A Discussion on Circuit Breaks in the Microservices Architecture

This article is authored by me, revised by Gabriel Lett Viviani and divided in three parts:

In them I would like to discuss about Circuit Breaks (CB) and how one can use and implement them when developing applications that take advantage of the Microservice Architecture. The general ideas behind this post are:

  • Explain Circuit Breaks (off course);
  • Talk about the benefits and hardships of using them;
  • Demonstrate tradeoffs between some implementations and;
  • Engage you readers in the discussion to suggest, share and criticize.

So, let’s begin!

Circuit Break is a relatively known pattern used with Microservices Architectures that anyone might have to implement (sooner or latter, and I truly hope it to be sooner for your sake..) when developing a new application or migrating an existing one to the Microservices Architecture.

Well, but still…what the hell is a Circuit Break?

A Circuit Break is a piece of software that acts like a switch (yes, you can relate it to the electrical switch)¹. What it exactly does is to interrupt the information flow between two components when one of them is malfunctioning².

In the microservices world we can say that a component is a microservice. An independent part of your code that runs by itself and has loose coupling with the rest or other parts of your entire system³.

As information goes from one microservice to another, one of this parts might malfunction or even go offine, making your application lose some functionality or even some features in the meantime it is down (I know, its pretty sad but better than your entire application being down).

At this point you maybe be asking yourself: “…ok, I know what a circuit break does. And thank god we have microservices so not our entire application goes berserk when some functionality goes south…but, why do I need a Circuit Break? If the service is down it will not respond, or will give an error and life goes on…”

If you were think that, in a way you are correct, but you did not consider the total impact on your application. The user indeed will get an error or will not be able to access some part of your system and life will go on, it is true. However, it takes time for your application to receive the error from that microservice that is malfunctioning. Nonetheless, this can and will affect your application performance (In some cases even when the user does not use that feature).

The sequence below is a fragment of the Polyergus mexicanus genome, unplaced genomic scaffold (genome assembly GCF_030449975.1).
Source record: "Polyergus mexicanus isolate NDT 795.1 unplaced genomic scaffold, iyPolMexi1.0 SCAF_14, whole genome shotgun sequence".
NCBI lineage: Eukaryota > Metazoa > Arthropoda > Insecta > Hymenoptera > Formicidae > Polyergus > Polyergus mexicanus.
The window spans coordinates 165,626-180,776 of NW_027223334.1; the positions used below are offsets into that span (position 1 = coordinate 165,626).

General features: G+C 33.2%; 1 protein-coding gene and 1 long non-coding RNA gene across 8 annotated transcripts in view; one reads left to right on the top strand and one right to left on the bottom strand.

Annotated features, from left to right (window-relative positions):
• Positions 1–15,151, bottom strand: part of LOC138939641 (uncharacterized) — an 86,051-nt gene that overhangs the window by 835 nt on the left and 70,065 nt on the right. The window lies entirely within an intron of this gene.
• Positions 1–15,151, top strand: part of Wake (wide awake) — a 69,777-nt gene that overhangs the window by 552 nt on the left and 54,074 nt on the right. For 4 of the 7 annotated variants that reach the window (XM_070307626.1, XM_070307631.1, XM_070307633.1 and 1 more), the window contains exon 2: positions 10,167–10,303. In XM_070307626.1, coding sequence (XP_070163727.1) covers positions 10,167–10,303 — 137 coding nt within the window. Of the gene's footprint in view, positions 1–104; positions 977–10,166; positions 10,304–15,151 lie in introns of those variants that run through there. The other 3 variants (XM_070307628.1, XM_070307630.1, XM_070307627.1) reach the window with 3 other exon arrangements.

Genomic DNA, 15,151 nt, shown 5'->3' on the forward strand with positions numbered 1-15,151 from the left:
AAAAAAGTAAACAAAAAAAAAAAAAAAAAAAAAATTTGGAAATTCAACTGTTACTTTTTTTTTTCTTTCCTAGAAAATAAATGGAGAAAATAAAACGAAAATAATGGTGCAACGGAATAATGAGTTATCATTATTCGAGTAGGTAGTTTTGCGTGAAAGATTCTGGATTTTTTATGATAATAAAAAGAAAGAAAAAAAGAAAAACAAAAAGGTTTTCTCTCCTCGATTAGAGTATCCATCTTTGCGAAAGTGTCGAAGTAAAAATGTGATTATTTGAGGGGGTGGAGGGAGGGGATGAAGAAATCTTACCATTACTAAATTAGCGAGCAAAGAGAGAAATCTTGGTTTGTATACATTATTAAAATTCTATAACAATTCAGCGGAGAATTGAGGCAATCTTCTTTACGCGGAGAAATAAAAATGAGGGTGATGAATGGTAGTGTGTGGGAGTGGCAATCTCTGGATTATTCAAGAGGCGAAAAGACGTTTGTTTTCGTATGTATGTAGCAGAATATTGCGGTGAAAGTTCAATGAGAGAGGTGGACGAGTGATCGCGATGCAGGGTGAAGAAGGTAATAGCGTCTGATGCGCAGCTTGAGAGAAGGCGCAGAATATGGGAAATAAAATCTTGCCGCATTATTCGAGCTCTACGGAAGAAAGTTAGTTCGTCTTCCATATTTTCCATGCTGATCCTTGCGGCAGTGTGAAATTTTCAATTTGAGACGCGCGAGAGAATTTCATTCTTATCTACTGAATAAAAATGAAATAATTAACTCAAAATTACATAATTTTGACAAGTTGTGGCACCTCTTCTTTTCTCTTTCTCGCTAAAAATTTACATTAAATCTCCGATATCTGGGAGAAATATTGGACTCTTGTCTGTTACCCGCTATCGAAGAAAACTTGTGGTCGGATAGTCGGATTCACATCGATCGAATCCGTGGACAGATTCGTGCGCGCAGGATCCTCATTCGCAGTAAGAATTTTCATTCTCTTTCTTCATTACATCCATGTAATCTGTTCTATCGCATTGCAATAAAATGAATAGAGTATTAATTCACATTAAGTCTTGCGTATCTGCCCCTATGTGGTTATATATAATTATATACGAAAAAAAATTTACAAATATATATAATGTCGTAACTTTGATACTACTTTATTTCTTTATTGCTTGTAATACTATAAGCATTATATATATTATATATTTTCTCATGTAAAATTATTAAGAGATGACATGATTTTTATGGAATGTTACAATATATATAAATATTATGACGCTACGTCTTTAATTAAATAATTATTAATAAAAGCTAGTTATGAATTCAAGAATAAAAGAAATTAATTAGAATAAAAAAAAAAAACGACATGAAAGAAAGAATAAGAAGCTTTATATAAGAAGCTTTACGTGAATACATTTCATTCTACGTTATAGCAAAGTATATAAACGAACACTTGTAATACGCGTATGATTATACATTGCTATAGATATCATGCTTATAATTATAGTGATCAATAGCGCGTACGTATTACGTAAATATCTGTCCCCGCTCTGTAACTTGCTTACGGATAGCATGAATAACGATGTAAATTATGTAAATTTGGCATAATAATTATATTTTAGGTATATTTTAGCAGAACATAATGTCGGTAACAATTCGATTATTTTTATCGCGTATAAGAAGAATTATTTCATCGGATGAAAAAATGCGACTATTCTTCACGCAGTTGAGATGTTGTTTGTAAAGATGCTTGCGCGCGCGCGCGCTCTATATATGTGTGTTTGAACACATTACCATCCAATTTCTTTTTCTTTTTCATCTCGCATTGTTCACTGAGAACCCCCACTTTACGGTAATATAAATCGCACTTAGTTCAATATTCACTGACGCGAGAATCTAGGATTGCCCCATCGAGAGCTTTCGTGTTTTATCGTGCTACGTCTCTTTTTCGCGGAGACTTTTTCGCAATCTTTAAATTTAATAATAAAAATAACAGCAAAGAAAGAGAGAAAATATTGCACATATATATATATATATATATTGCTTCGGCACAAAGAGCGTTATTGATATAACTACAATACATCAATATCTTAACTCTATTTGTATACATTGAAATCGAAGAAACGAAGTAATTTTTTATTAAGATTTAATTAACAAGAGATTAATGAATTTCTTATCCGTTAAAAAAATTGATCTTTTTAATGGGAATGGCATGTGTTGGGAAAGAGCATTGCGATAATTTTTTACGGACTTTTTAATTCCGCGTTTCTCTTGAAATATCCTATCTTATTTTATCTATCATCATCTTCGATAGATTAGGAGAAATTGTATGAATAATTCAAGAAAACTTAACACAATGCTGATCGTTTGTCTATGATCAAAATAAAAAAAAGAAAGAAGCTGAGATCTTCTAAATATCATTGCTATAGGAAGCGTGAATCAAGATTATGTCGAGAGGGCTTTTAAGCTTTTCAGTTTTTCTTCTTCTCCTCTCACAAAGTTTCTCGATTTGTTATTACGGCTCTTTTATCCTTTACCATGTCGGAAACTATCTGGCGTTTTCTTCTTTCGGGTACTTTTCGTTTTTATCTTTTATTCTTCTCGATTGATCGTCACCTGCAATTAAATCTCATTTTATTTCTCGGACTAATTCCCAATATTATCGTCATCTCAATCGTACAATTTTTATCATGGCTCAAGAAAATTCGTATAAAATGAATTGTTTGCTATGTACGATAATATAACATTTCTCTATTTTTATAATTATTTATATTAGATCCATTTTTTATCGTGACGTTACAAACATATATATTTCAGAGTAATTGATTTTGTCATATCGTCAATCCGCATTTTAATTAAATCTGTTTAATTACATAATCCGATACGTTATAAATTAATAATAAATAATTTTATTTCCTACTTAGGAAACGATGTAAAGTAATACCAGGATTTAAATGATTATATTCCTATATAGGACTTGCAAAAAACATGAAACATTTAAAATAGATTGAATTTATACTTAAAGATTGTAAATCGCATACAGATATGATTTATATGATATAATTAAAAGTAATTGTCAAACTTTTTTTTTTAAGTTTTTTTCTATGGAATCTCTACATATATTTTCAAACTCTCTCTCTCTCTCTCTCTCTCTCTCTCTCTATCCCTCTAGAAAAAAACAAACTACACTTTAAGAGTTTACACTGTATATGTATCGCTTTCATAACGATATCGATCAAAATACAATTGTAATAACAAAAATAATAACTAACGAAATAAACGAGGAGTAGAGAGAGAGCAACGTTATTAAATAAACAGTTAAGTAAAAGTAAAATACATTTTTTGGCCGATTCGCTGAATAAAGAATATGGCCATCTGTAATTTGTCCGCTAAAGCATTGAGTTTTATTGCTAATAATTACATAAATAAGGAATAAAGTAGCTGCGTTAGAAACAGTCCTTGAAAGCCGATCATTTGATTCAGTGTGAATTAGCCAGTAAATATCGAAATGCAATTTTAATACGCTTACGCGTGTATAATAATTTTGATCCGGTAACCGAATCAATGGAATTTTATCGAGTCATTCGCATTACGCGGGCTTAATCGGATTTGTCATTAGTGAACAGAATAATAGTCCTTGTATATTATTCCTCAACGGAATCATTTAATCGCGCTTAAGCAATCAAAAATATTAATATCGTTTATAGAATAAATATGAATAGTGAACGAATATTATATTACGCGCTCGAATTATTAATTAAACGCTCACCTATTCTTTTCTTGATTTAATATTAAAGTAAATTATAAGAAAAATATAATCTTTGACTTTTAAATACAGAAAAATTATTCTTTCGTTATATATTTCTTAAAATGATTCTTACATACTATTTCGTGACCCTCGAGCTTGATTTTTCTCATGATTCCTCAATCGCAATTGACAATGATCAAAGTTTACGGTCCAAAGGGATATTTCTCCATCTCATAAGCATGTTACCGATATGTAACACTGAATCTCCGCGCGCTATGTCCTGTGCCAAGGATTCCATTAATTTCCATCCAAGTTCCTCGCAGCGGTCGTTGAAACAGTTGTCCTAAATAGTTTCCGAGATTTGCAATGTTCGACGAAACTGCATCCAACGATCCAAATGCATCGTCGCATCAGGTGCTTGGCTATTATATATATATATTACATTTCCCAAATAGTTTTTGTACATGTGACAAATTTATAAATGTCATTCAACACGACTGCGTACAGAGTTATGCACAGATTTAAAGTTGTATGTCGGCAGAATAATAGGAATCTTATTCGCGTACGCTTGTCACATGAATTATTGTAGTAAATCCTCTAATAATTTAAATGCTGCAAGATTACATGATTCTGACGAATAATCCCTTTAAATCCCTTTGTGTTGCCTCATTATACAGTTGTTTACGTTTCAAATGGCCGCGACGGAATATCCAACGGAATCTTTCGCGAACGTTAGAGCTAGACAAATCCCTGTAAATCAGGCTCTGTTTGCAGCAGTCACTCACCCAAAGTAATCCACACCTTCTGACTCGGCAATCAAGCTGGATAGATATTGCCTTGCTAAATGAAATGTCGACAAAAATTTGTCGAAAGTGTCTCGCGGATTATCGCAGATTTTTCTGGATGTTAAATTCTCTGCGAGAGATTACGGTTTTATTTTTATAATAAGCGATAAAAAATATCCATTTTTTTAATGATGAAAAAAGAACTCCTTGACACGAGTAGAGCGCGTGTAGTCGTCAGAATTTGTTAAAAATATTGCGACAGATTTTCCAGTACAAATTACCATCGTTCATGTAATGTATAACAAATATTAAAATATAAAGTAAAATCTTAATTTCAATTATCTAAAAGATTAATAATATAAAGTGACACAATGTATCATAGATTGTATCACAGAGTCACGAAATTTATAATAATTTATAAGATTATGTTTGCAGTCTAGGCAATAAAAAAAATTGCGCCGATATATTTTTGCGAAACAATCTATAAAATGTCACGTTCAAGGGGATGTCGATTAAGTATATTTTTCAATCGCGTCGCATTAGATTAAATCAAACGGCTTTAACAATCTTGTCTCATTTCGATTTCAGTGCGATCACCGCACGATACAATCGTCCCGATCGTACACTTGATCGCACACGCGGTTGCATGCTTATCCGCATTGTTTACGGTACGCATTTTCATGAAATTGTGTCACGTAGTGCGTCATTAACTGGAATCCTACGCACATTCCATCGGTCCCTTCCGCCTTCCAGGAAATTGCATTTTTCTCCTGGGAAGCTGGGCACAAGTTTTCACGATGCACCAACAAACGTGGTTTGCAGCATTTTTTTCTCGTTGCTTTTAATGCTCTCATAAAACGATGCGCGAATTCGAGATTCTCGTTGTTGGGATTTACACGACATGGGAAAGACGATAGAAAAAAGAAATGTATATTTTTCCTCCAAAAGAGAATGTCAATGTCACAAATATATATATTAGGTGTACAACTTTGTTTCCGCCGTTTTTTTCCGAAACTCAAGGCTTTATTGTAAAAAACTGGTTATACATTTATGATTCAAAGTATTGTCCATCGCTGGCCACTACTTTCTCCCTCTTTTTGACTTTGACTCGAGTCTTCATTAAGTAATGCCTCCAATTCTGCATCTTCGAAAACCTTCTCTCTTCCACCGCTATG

So it would be great if your application had some way to identify this malfunction and just not call the problematic piece returning automatically an error right?

TA-DA! Here comes CB to the rescue. With Circuit Breaks you can make your software detect fault components and by pass them based on rules defined by yourself, AI, or just guesses (sometimes it works, intuition supported by data is a strong tool…)².

Circuit Break Design

Now that we covered the WHAT and WHY of a CB, we move to the last part of this article. The HOW.

How does the circuit break work its magic? Well it has been designed to be a powerful pattern and yet a quite simple one. We usually wrap function calls to other services in the circuit break component. Making a composition on our designs.

The above Figure describes how a CB works in general. The initial state of a CB is Closed, what means that information is flowing from one service to another². After an specific event occurrence (usually a certain amount of tries that result in error) the circuit goes to OPEN state, which means that the information flow is interrupted². It stays there for a certain amount of time or even until another criteria is reached². Thus, during this period every call to the function returns a circuit break error². After this, the circuit goes to a Half Open State, when the function is called again it tries to contact the other service one more time². If it succeeds the CB goes to Closed state, otherwise it goes back to OPEN².

So in short the CB is preventing your microservice from even reaching a faulty component, failing faster and making your application a bit less susceptible to failures.

Thanks for reading this article, next we will discuss some of the benefits and possible implementations. As soon as a I complete the next article on this topic I will immediately post it here. If you want to collaborate just get in touch with me =)


Software Engineer since 2011, Master in Space Systems Engineering and currently working with AWS/Kubernetes and .Net Core to improve teams DevOps experience.